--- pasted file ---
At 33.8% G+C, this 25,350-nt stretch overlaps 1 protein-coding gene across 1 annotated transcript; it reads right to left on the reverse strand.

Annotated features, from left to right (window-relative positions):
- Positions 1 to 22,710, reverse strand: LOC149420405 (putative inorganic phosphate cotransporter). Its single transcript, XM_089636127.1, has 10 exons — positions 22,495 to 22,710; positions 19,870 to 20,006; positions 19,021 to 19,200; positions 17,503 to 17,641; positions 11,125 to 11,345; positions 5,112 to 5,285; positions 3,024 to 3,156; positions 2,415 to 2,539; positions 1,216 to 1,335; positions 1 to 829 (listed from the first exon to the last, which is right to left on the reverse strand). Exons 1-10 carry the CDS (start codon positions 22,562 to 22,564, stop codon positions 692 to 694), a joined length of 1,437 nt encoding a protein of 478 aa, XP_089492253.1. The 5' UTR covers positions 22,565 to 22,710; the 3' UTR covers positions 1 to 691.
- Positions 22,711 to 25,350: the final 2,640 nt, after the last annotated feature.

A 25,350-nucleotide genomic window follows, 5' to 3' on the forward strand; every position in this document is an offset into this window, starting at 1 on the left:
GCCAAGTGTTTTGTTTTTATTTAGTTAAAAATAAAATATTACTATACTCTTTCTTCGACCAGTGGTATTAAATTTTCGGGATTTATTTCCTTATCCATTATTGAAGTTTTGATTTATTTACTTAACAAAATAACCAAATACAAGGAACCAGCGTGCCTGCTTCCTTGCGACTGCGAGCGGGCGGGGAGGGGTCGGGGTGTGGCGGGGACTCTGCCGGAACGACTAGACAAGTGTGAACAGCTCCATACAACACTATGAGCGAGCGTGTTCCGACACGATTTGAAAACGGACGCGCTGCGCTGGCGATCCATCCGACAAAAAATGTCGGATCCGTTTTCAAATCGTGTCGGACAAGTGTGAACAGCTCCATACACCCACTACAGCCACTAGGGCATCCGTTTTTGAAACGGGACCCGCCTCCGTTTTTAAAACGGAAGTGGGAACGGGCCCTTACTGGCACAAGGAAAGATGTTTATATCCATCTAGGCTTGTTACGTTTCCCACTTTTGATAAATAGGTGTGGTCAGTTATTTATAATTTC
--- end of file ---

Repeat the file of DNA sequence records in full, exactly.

At 33.8% G+C, this 25,350-nt stretch overlaps 1 protein-coding gene across 1 annotated transcript; it reads right to left on the reverse strand.

Annotated features, from left to right (window-relative positions):
- Positions 1 to 22,710, reverse strand: LOC149420405 (putative inorganic phosphate cotransporter). Its single transcript, XM_089636127.1, has 10 exons — positions 22,495 to 22,710; positions 19,870 to 20,006; positions 19,021 to 19,200; positions 17,503 to 17,641; positions 11,125 to 11,345; positions 5,112 to 5,285; positions 3,024 to 3,156; positions 2,415 to 2,539; positions 1,216 to 1,335; positions 1 to 829 (listed from the first exon to the last, which is right to left on the reverse strand). Exons 1-10 carry the CDS (start codon positions 22,562 to 22,564, stop codon positions 692 to 694), a joined length of 1,437 nt encoding a protein of 478 aa, XP_089492253.1. The 5' UTR covers positions 22,565 to 22,710; the 3' UTR covers positions 1 to 691.
- Positions 22,711 to 25,350: the final 2,640 nt, after the last annotated feature.

A 25,350-nucleotide genomic window follows, 5' to 3' on the forward strand; every position in this document is an offset into this window, starting at 1 on the left:
GCCAAGTGTTTTGTTTTTATTTAGTTAAAAATAAAATATTACTATACTCTTTCTTCGACCAGTGGTATTAAATTTTCGGGATTTATTTCCTTATCCATTATTGAAGTTTTGATTTATTTACTTAACAAAATAACCAAATACAAGGAACCAGCGTGCCTGCTTCCTTGCGACTGCGAGCGGGCGGGGAGGGGTCGGGGTGTGGCGGGGACTCTGCCGGAACGACTAGACAAGTGTGAACAGCTCCATACAACACTATGAGCGAGCGTGTTCCGACACGATTTGAAAACGGACGCGCTGCGCTGGCGATCCATCCGACAAAAAATGTCGGATCCGTTTTCAAATCGTGTCGGACAAGTGTGAACAGCTCCATACACCCACTACAGCCACTAGGGCATCCGTTTTTGAAACGGGACCCGCCTCCGTTTTTAAAACGGAAGTGGGAACGGGCCCTTACTGGCACAAGGAAAGATGTTTATATCCATCTAGGCTTGTTACGTTTCCCACTTTTGATAAATAGGTGTGGTCAGTTATTTATAATTTC